It was during this gradual exodus of children and foodstuffs that I became so ill I ended up having to give myself Humira injections with hands that couldn’t even close around a steering wheel. After several years of this, and seeing no improvement, I stopped. I decided I would accept the Methotrexate, and the Prednisone if needed. But, I would concentrate on exercise and I would study food.

I began keeping a notebook with lists of different foods and their benefits, or deficits, regarding inflammatory conditions. I learned that strawberries and chocolate were good for me and corn wasn’t. I avoided processed foods due to the corn syrup used in them, but my main reason for doing so was to control and maintain my weight. I still had the occasional popcorn at the movies, or the rare corn on the cob. Corn flakes, though, never entered my mind.

Then about two months ago, the craving hit. I ignored it until one day while walking through the grocery store, my cart made its way into the cereal aisle and stopped. I scanned the never-ending sea of cereal boxes looking for the corn flakes. I found them relegated to the bottom shelf; not even rating eye-level placement. I pondered for a while and then made my decision. A 12-ounce box was soon joined by a quart of 2% milk, another item that had been absent from my home for years.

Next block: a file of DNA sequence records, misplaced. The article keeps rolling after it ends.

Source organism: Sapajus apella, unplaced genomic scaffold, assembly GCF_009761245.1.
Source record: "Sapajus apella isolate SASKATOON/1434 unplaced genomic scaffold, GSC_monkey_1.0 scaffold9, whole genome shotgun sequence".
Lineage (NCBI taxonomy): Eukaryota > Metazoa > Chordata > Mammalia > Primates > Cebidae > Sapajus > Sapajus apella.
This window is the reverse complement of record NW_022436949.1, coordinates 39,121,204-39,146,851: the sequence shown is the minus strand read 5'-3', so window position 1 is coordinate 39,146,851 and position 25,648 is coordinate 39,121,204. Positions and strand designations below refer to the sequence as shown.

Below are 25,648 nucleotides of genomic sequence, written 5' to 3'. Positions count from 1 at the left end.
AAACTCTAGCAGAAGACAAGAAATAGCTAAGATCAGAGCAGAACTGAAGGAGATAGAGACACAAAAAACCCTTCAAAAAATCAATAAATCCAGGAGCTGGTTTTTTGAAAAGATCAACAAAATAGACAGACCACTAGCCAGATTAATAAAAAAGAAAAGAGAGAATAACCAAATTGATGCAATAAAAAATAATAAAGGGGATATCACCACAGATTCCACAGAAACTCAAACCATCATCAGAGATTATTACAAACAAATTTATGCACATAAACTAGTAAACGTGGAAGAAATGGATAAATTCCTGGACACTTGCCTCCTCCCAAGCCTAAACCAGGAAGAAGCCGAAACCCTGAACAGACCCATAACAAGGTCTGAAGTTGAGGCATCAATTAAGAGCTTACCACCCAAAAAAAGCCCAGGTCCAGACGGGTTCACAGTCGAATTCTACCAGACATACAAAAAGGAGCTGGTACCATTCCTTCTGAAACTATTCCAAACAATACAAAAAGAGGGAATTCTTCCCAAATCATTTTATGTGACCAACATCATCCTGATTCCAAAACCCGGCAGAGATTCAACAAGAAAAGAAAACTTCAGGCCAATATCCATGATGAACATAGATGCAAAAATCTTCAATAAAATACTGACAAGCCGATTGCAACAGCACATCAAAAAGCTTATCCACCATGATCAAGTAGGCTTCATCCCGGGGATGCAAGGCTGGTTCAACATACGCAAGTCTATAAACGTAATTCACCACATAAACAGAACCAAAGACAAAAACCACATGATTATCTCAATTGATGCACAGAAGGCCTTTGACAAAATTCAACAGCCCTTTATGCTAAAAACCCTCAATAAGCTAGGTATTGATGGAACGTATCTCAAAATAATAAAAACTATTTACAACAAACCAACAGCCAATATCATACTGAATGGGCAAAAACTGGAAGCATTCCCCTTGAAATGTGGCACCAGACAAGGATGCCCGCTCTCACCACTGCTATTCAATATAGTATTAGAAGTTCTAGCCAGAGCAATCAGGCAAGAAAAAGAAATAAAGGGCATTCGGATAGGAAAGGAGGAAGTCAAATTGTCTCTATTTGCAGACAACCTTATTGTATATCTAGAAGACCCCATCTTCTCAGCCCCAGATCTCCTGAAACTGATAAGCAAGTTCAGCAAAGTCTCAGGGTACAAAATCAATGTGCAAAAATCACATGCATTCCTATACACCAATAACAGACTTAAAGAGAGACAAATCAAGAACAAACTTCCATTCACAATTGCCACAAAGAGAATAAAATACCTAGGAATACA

After that first box, a second one followed. Instead of my usual bagel or a couple of scrambled eggs, I would shake some flakes into a bowl for breakfast. What could be easier? And if my husband wasn’t going to be home for dinner, well, there were the corn flakes. Why cook for just one?

Soon, my hands began to feel achy in the mornings. And then they began to be painful. They felt as if someone had pumped air beneath my skin. They didn’t look blown up yet, but they felt like it. Added to that, I felt stiff and achy in general.

I dumped the, by then, large-sized box of corn flakes into the trash. Within a week or so, my craving was gone and so were my overall achiness and swelling of the hands. I felt more energetic and my outlook brightened again. It always goes dark when pain and immobility first hits.

But now, I’m back to “normal” again, and I’m left wondering; was it the overdose of cornflakes?  Was it the newly added dairy to my diet? Or was it all merely coincidental with a flare? There are too many variables to come to a definite conclusion, but of one thing I’m sure: They sure did taste good.